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Java IoT: Article

Election Time

And the nominees are . . .

I'm writing this article on the day before the US presidential Election. As happens, we're also in the middle of the JCP's annual election cycle. Our elections consist of two phases. The first round, during which members vote for three ratified seats on each Executive Committee (EC), has recently been completed. The second round, for two elected seats on each EC, is about to begin. (The election process is described briefly here and in more detail in our Process Document).

Sun nominates the candidates for the ratified seats, using the nomination process to achieve and maintain a balance between different geographical areas, industries, and interests within the Java community. The nominations for the ratified seats in this year's elections were:

  • Nokia, Philips, and IBM  for the Java ME Executive Committee
  • Ericsson, SpringSource, and SAP for the Java SE/EE Executive Committee

All of these nominees were elected. Four of them are existing members with long-standing records of participation in the JCP and on the EC. I'd like to take this opportunity to thank the re-elected members (Michael Bechauf from SAP, David Girle from IBM, Jon Piesing from Philips, and Pentti Savolainen from Nokia) for their efforts over the years and for their continued commitment to the JCP.

I'd also like to welcome our two new members: Ericsson and SpringSource.

Ericsson, as a major player in the cellphone industry, are already represented on the Java ME EC. They were nominated for an additional seat on the ME EC because of their commitment to the use of standards (and of course Java) in the backend infrastructure that powers the telecommunications industry. (40% of all cellphone traffic passes through their systems.) Ericsson's representative on the SE/EE EC will be Jens Jenssen, who has been working with Java from the very early days. Jens is currently the specification lead for JSR 319, Availability Management for Java.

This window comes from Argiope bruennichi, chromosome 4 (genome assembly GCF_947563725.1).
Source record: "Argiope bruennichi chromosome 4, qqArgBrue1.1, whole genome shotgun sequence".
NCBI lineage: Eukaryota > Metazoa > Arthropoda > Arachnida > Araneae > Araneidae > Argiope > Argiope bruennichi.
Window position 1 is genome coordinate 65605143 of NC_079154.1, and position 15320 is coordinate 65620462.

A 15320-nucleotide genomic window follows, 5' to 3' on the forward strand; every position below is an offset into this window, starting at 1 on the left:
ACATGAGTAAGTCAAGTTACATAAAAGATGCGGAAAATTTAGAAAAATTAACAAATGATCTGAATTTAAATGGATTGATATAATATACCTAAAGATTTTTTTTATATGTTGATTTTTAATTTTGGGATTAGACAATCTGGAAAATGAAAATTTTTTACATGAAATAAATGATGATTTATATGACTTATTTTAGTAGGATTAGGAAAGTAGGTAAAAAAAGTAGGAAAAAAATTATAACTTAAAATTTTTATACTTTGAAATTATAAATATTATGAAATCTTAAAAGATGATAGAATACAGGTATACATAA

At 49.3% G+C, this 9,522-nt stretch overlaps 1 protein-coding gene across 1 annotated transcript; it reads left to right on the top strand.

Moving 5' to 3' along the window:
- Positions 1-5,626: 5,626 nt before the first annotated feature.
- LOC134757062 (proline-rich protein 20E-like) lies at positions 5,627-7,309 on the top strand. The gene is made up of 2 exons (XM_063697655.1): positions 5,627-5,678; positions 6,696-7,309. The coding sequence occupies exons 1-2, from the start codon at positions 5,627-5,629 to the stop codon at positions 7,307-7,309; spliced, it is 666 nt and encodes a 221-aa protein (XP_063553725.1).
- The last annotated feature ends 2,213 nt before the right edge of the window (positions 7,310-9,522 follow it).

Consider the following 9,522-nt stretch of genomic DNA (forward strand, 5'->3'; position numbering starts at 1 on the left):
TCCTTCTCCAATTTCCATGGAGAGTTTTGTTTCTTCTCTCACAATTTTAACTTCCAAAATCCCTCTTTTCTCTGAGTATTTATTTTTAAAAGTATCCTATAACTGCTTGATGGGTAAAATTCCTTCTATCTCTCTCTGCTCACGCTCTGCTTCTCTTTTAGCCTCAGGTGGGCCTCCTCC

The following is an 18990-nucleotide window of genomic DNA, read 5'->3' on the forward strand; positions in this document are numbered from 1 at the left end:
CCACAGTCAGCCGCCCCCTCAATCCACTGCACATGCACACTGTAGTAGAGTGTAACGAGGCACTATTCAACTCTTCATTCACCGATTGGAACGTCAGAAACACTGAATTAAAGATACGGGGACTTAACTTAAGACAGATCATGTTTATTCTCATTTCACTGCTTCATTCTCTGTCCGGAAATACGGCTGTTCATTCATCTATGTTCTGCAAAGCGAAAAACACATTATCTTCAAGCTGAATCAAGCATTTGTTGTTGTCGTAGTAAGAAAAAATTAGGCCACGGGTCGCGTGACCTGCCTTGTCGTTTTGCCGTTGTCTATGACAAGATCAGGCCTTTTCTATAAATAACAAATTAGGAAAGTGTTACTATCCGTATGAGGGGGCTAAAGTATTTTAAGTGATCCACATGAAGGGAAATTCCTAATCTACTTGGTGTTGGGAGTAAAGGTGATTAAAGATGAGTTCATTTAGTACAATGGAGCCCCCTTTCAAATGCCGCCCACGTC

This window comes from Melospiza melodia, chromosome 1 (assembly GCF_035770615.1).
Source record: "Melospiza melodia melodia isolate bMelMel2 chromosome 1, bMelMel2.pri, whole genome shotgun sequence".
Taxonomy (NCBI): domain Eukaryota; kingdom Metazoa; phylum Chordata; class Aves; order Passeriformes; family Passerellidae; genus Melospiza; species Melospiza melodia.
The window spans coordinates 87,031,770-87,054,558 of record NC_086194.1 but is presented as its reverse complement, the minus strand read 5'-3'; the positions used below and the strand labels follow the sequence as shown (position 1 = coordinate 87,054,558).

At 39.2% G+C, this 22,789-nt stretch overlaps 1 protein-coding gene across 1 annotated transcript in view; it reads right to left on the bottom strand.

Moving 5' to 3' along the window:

SpringSource will be represented by Rod Johnson, the creator of the Spring Framework. In addition to being a major contributor to the development of enterprise Java, Rod has also consistently pushed for reform within the JCP. He and I have discussed the subject at various conferences during the past year, and I'm glad to welcome him as the "candidate of change".

In the second round of the elections any JCP member can nominate themselves. This year two seats on each EC are up for election. Two sitting members are nominating themselves for re-election (Intel for the SE/EE EC and Sony Ericsson for the ME EC.) There are several additional challengers, including a number of individuals. (80% of the JCP's membership consists of individuals or non-profit organizations.) If you're a member, please vote.

The Latest JSR News
Before I discuss this month's active JSRs here's a quick addendum to my recent column on security. In my list of security-related JSRs I omitted JSR 321: Trusted Computing API for Java, which plans to develop a Trusted Software Stack for Java providing comparable functionality to that offered by the C-language.TSS developed by the Trusted Computing Group. My apologies to the spec lead, Ronald Toegl of the IAIK Graz University of Technology in Austria.

There are several JSRs worth noting this month. (See the Focus on JSRs section on the JCP homepage (http://jcp.org/en/home/index) or subscribe to our mailing list for full details.)